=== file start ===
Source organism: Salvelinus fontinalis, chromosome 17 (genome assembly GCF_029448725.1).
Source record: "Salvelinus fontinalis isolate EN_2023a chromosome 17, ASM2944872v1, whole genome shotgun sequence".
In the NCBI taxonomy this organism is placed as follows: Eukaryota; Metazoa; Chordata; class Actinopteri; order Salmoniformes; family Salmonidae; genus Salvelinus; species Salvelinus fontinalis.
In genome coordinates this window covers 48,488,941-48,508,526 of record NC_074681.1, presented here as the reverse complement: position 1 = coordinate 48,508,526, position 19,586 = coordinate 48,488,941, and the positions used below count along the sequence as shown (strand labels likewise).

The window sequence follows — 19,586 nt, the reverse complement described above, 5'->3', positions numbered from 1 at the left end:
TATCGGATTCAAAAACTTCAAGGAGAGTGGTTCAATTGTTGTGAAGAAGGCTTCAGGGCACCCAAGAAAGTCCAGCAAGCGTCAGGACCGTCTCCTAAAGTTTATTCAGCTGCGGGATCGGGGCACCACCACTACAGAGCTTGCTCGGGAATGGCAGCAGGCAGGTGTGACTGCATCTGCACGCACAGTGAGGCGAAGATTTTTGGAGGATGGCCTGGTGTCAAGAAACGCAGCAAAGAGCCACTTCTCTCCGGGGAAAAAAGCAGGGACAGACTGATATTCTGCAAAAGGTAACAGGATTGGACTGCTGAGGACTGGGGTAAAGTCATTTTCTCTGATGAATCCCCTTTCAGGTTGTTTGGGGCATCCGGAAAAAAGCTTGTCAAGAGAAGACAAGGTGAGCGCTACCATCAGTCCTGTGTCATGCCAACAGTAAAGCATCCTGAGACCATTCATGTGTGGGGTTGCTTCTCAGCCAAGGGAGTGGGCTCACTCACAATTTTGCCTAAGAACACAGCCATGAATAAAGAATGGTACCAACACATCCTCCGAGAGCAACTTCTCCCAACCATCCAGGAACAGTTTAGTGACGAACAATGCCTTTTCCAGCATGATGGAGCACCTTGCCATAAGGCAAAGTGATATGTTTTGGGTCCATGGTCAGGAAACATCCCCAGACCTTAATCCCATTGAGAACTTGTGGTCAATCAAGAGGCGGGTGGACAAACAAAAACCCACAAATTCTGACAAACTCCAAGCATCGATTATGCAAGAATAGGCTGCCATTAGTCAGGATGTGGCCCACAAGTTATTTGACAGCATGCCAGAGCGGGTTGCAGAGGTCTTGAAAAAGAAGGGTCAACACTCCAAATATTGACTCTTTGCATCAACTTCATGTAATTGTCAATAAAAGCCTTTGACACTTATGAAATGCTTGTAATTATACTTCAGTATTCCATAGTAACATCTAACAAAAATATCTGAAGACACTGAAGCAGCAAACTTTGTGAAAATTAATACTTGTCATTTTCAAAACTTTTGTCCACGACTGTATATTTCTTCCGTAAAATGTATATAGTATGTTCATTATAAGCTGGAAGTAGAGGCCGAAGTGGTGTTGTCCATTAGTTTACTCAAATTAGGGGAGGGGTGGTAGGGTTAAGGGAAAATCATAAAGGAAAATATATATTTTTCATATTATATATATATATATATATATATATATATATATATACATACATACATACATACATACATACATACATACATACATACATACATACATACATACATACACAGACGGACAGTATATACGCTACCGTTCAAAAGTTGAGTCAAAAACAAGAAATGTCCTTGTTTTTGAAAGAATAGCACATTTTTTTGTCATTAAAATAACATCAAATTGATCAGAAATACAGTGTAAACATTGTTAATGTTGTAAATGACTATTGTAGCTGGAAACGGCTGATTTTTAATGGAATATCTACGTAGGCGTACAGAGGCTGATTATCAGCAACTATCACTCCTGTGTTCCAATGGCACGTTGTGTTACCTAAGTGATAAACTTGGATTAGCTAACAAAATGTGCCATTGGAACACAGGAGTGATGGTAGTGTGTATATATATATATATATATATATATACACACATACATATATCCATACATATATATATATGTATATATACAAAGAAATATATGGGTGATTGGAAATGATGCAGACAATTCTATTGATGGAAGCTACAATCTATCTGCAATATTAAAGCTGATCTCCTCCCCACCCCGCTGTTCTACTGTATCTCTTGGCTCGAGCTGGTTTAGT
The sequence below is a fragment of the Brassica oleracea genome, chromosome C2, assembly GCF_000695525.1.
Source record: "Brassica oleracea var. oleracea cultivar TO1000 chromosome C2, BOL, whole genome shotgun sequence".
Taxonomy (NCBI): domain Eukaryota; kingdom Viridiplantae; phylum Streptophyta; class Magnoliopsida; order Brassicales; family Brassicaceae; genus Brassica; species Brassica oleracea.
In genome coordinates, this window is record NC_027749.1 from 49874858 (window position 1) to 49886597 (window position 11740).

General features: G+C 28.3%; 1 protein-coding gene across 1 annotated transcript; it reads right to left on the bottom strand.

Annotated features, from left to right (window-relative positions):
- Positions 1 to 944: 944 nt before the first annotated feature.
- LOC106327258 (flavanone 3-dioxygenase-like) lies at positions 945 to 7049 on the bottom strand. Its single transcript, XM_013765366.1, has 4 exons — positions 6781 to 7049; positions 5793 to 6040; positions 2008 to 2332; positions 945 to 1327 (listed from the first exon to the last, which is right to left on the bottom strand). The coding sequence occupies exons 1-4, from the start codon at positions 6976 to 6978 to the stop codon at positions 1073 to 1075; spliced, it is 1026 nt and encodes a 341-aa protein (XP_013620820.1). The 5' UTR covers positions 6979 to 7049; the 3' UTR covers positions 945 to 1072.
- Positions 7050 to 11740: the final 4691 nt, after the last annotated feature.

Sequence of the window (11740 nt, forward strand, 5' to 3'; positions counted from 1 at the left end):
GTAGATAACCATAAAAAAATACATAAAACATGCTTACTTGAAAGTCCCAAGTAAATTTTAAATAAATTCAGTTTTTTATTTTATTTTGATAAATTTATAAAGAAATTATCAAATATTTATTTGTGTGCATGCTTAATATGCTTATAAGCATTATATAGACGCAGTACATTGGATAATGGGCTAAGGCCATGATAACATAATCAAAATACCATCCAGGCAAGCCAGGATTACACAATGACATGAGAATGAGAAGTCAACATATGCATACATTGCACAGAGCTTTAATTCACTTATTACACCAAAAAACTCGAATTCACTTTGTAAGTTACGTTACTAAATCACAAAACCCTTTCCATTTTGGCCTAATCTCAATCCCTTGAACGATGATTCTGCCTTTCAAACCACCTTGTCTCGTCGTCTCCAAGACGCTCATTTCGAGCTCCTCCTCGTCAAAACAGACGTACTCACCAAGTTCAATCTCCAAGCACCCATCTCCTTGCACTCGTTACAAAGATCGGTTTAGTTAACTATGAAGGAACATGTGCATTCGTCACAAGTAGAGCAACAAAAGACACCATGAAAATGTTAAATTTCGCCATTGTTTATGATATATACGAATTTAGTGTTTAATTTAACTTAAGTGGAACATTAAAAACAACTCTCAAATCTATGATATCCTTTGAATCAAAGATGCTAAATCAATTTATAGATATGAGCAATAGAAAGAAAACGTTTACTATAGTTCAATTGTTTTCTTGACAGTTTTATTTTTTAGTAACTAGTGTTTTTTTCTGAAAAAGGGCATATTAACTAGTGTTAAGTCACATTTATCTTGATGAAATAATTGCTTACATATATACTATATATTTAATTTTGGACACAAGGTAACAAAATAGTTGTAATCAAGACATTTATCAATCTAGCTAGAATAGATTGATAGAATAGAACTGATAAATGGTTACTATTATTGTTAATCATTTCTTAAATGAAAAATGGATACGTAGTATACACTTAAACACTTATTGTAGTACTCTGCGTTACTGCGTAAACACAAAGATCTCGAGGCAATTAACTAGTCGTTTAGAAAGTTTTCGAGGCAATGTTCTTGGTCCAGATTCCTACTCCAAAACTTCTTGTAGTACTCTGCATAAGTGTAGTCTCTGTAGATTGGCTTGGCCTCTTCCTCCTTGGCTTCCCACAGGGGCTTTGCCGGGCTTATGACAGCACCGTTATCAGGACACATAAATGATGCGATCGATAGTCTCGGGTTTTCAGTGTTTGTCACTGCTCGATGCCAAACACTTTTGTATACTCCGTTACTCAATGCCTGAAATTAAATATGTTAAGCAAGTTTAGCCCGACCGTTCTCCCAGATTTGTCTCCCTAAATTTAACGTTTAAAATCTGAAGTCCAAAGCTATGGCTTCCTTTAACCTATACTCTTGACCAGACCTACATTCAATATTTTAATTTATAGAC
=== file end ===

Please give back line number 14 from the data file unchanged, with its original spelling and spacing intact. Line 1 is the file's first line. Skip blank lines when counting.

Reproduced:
- LOC106327258 (flavanone 3-dioxygenase-like) lies at positions 945 to 7049 on the bottom strand. Its single transcript, XM_013765366.1, has 4 exons — positions 6781 to 7049; positions 5793 to 6040; positions 2008 to 2332; positions 945 to 1327 (listed from the first exon to the last, which is right to left on the bottom strand). The coding sequence occupies exons 1-4, from the start codon at positions 6976 to 6978 to the stop codon at positions 1073 to 1075; spliced, it is 1026 nt and encodes a 341-aa protein (XP_013620820.1). The 5' UTR covers positions 6979 to 7049; the 3' UTR covers positions 945 to 1072.